“I’d be smiling and chatting away, and my mind would be floating around somewhere else, like a balloon with a broken string.”

HARUKI MURAKAMI, The Wind-Up Bird Chronicle

Photo: “H’mong children play with their balloons on a foggy day in Moc Chau, Son La province, Vietnam; photographed January 2012.” Photo and caption by Vo Anh Kiet. This beautiful photo took 2nd place in the 2012 National Geographic Traveler Photo Contest. Visit the National Geographic website for all the winners.

Thoughts on Photo: What does the balloon symbolize or make me think or feel? Joie de vivre, soulfulness, art, poetry, music, all the things that make life worthwhile — and, while sometimes elusive, their pursuit gives our lives meaning. I also think of destiny, pursuing one’s destiny, I think of dharma, I think of truth and beauty. The balloons make me think and feel many things. Innocence and wonder, and maintaining the capacity for innocence and wonder throughout life. Thank you Vo Anh Kiet for your amazing photo.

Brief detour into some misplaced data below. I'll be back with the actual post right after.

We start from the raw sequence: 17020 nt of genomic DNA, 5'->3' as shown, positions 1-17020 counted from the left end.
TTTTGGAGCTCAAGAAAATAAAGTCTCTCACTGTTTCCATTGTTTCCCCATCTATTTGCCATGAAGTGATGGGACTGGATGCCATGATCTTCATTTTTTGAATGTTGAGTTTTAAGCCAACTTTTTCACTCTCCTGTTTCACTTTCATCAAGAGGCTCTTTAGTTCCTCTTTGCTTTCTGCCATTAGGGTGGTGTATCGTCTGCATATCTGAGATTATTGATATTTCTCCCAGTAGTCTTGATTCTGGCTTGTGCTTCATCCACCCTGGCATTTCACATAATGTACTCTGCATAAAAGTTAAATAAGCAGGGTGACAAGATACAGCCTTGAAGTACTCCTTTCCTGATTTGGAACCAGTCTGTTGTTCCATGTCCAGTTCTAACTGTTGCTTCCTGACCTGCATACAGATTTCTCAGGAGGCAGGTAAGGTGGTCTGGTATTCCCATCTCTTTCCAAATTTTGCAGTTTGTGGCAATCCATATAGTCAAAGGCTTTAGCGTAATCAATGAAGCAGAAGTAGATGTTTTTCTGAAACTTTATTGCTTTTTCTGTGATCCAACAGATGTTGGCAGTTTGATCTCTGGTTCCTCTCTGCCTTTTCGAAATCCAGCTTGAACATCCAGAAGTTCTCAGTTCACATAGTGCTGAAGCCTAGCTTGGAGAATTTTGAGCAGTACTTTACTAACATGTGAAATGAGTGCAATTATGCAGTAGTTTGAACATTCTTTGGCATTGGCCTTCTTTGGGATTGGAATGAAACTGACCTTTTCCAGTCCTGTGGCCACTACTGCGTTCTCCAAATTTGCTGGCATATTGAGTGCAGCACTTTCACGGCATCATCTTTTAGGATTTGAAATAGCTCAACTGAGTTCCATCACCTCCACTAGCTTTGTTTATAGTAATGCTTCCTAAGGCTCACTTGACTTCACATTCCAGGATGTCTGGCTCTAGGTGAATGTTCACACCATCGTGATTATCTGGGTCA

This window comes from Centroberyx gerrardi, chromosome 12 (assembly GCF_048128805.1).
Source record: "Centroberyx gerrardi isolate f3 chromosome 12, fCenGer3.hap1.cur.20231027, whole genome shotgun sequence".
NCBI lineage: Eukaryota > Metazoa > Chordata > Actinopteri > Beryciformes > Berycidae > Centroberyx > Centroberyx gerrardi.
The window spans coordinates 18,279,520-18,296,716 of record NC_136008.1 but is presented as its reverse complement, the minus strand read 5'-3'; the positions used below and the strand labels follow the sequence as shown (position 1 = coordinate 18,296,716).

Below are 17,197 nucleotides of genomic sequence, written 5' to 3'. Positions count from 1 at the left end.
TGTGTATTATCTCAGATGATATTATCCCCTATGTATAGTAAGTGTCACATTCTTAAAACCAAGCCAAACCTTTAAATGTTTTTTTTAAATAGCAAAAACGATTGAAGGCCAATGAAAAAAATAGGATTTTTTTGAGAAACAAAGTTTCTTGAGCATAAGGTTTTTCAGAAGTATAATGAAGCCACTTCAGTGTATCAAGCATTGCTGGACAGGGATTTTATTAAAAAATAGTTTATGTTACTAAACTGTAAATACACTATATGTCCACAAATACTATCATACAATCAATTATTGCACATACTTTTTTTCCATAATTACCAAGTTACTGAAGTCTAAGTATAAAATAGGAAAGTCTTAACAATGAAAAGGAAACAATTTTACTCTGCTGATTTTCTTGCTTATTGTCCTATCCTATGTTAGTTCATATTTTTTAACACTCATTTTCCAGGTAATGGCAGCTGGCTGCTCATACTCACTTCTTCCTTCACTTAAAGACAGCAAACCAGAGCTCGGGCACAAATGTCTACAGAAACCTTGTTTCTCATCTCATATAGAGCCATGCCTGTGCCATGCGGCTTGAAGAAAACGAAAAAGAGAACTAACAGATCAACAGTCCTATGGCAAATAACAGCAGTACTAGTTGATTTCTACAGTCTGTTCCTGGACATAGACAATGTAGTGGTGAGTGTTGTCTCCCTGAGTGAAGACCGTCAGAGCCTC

Thoughts on Quote: What can I say about The Wind-Up Bird Chronicle, except “read it!” (if you haven’t already). I’ll admit that I wasn’t an early adopter of this 1997 (in English translation) novel. I read the book in 2005 at the recommendation of someone with similar taste in books. I’ve never read anything like it. The Wind-Up Bird Chronicle blew me away more than any book I’ve ever read — the novel is strange, wonderful, engrossing, with gorgeous prose, fascinating characters, and mind-bending scenes.

Since I find it beyond my ability to summarize the book, here’s an overview from Toru Okada quits his job as a gofer in a Tokyo law firm and stays home to take care of the house while his wife works…Toru’s quiet life changes a few days after their cat disappears and he meets an unusual cast of characters who help him explore connections between waking and dreaming, past and present, good and evil.